Staying Engaged on World Refugee Day

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A group of Syrian children at an informal settlement in Lebanon's Bekaa Valley. - JENNIFER HIJAZI
  • Jennifer Hijazi
  • A group of Syrian children at an informal settlement in Lebanon's Bekaa Valley.

Although the forced migration crisis seems a world away on Mediterranean shores, our borderland home is just as crucial an area for refugee and migrant rights. Having seen just a piece of the international crisis in the Middle East this past month, it is apparent that the scope of this problem is constantly evolving and has many faces, many of which are slowly losing the eye of global concern. According to a representative from UNICEF in Beirut, 44,000 Syrian women give birth every year, steadily increasing the population of vulnerable youth that wander the streets and valleys of Lebanon, just a fraction of the 12.5 million Syrians now displaced from their homes.

On our own border, according to the Pew Research Center, apprehensions of unaccompanied minors and families shot up to 78 percent this year. Mirroring our own surge, the number of unaccompanied minors crossing into Europe reached 96,000 in 2015, a number that accounts for almost half of the total number of minors crossing since 2008.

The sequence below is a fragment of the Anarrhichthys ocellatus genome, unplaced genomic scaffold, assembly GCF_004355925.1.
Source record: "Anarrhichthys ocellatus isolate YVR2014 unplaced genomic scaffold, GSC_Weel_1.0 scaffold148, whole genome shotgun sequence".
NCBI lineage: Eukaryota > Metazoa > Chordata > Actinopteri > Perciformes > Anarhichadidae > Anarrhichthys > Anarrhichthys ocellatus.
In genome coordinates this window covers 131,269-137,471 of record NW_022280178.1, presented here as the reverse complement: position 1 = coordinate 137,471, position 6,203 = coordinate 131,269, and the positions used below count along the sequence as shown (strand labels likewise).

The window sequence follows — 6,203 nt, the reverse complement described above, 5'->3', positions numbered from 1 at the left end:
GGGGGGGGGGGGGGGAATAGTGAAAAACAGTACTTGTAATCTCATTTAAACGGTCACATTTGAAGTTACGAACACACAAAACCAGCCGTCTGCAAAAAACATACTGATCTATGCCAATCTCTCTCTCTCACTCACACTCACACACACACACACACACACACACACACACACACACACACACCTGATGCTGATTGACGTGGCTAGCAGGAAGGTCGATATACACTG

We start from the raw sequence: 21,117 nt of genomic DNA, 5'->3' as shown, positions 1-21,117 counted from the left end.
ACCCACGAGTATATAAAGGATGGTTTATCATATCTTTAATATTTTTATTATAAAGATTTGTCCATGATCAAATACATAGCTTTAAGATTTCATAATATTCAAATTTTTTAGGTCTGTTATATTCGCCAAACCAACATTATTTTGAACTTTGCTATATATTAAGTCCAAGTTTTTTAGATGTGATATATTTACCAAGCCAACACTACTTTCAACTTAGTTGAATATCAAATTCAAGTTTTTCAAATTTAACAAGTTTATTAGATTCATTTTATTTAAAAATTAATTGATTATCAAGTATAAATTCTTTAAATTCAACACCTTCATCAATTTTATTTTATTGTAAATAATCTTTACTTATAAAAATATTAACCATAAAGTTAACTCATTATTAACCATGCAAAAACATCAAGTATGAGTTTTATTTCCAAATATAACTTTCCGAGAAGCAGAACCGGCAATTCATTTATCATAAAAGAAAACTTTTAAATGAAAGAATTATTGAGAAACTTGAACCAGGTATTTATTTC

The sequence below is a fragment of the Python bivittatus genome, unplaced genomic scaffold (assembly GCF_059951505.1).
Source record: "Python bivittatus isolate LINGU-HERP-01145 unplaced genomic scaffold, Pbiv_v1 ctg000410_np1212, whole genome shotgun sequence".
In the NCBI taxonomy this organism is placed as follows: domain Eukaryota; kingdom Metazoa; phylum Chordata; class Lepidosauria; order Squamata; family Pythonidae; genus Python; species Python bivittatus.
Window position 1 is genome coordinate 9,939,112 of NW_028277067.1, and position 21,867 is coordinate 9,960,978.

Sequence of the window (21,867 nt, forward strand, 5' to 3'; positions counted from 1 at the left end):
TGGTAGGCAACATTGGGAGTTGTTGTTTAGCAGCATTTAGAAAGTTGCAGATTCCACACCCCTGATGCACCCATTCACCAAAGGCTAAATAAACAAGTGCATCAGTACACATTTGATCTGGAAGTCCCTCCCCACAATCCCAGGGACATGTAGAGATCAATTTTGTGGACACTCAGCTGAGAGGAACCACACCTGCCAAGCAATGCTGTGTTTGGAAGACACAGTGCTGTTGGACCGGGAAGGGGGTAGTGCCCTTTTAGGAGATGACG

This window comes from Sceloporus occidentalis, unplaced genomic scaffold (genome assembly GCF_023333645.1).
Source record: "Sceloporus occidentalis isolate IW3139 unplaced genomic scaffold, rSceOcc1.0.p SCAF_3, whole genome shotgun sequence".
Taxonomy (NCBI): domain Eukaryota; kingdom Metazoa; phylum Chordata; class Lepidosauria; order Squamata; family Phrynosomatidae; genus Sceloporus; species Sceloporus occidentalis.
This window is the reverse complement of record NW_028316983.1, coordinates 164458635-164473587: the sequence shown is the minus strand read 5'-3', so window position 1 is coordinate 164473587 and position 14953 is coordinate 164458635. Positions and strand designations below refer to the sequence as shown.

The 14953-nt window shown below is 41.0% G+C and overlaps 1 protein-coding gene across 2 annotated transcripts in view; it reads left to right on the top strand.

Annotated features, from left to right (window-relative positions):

Although arguably everyday should be a reminder of the many displaced lives in our international community, today, June 20, is World Refugee Day. As such, it is particularly important to remember our shared responsibility to remain committed to the struggles of forced migrants on our own border and beyond.

Today, pay a visit to Iskashitaa and learn about their volunteer opportunities, drop off clothes to the Islamic Center of Tucson, or call WorldCare about sustained donations. If anything, read a few more stories about the plights of refugees today. If enough concerned news consumers continue to keep the conversation going on the epidemic of displacement, then we might not need an international refugee day to remind us of the crises at our own backdoors.

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